Sabine Scheunert and her digitalONE team for sales and marketing IT are expanding customer touchpoints through apps and digital features, including vehicle-connected services through Mercedes me and new mobility services – all of it supported by an open architecture, artificial intelligence and cloud capabilities.
Most established vehicle brands share a common challenge in adapting legacy, back-end IT systems and hardware to the capabilities of today’s software. While interfaces and workarounds are common, systems that are decades old reach limits in flexibility, speed or user experience. And not all automotive IT departments have the resources or agility to respond quickly to problems, let alone to new demands and applications like those posed by artificial intelligence.
This hurdle can be particularly high for customer-facing apps, such as those in which users configure vehicles before purchase, or connect to media, access digital features and other car-based services. Because OEMs both collaborate and compete with nimble tech firms and media providers in areas like ride hailing, shared mobility, media streaming or ecommerce, these front-end systems have to meet high customer expectations. And with the huge opportunities for data and vehicle services, such apps and software could be central to future business models.
Few are more aware of this potential – and the risks of not keeping up – than Sabine Scheunert, vice president of digital & IT sales/marketing at Mercedes-Benz Cars. She oversees a global team of about 2,000 people – referred to collectively as digitalONE – covering digital products across the customer journey and sales processes, including systems and software for customer and dealer sales, finance, advertising, websites and aftersales, ecommerce, apps and AI assistants. Scheunert also heads the IT departments responsible for Mercedes me, an app connecting Mercedes customers’ mobile devices to their vehicles as well as to the Mercedes me ecosystem of services. Altogether, the digtalONE teams manage around 1,500 applications. Her team is also involved in Daimler and BMW’s shared mobility joint venture, for example by bringing together the variety of services and apps across the Mercedes-Benz digital customer ecosystem.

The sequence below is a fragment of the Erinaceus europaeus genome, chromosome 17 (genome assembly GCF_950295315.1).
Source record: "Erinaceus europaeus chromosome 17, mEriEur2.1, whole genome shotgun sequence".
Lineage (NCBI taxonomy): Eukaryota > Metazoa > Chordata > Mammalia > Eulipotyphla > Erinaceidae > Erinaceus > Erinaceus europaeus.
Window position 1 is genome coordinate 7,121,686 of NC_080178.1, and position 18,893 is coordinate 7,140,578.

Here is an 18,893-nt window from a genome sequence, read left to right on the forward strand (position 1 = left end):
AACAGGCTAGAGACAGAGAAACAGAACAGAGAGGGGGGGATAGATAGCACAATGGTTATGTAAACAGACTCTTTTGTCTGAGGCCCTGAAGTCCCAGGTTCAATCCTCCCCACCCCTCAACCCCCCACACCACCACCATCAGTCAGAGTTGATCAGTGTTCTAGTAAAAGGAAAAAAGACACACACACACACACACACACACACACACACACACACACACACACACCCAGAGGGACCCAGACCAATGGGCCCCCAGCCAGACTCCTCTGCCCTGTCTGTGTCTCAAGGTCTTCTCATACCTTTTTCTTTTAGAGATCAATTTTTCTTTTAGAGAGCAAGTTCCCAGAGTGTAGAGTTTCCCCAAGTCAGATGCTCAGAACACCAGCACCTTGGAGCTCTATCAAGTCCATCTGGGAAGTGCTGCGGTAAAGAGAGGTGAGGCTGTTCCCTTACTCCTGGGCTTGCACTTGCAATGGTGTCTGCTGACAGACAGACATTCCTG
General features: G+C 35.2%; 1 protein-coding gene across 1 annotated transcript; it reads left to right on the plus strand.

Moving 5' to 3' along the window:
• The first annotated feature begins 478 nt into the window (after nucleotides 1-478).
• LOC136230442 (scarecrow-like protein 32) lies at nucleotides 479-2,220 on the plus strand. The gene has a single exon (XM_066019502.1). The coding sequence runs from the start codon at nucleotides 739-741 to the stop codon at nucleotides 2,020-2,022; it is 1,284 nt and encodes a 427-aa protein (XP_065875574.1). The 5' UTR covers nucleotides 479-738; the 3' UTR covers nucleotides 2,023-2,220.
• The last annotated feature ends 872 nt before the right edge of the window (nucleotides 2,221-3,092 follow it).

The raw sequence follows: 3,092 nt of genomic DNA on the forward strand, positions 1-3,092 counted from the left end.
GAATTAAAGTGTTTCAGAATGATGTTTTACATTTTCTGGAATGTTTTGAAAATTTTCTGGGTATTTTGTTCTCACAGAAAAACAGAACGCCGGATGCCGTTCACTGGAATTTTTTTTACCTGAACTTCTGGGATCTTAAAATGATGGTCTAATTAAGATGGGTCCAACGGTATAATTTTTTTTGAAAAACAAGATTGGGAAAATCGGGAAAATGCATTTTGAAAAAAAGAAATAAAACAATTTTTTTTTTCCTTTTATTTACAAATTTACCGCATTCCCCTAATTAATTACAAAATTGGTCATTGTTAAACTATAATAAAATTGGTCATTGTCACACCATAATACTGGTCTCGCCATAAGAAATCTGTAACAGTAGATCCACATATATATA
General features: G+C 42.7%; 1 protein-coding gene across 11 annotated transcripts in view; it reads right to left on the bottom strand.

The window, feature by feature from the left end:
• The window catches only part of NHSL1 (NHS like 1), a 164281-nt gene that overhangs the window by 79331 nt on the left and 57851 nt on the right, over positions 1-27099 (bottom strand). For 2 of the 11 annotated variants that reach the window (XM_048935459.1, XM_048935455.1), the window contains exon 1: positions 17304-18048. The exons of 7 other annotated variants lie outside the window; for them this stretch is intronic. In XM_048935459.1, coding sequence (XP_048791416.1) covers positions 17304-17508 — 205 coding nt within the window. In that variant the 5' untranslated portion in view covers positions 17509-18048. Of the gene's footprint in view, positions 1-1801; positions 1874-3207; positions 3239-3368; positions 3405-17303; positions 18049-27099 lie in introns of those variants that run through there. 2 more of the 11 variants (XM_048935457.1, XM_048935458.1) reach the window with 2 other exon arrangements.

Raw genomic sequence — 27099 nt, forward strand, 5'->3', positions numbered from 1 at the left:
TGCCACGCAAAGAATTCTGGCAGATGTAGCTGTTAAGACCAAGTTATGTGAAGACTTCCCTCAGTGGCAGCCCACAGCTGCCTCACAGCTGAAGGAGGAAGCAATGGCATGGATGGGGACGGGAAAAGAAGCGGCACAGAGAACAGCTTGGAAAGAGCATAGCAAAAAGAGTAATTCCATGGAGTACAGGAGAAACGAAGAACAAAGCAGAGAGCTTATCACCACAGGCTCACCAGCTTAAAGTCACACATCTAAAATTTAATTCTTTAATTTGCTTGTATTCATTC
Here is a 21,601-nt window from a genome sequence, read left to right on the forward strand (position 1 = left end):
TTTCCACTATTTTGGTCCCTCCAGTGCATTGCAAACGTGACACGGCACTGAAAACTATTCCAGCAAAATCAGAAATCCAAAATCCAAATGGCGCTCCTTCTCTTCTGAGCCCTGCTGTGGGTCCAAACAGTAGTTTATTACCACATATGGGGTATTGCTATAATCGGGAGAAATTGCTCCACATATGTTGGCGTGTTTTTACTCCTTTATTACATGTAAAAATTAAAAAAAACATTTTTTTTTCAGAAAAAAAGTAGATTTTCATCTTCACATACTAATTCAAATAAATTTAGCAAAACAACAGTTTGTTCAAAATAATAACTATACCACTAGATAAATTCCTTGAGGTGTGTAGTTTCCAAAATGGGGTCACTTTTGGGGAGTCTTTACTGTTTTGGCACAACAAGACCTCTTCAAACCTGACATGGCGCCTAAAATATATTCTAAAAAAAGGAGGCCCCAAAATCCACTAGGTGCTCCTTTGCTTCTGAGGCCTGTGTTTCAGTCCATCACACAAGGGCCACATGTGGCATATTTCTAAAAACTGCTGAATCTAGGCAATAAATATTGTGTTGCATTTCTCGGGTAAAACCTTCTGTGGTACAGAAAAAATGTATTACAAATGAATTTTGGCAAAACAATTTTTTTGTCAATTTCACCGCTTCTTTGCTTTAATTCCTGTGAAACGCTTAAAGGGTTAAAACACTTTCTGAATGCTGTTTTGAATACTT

For Scheunert, who took up the role three years ago, the primary objective has been to move faster – in software development, product rollout, updates and customer response. That has required modernising and adapting Daimler’s back-end enterprise IT infrastructure for sales and marketing to enable effective and user-friendly front ends.
“We are not a startup, and so to transform our business digitally we also need to transform back-end systems that might be 30 years old into a mode where they deliver data in a true agile working mode,” says, Scheunert, talking to automotiveIT International at the Mercedes-Benz Digital House in central Stuttgart, a tech workshop space where a large share of her department is based.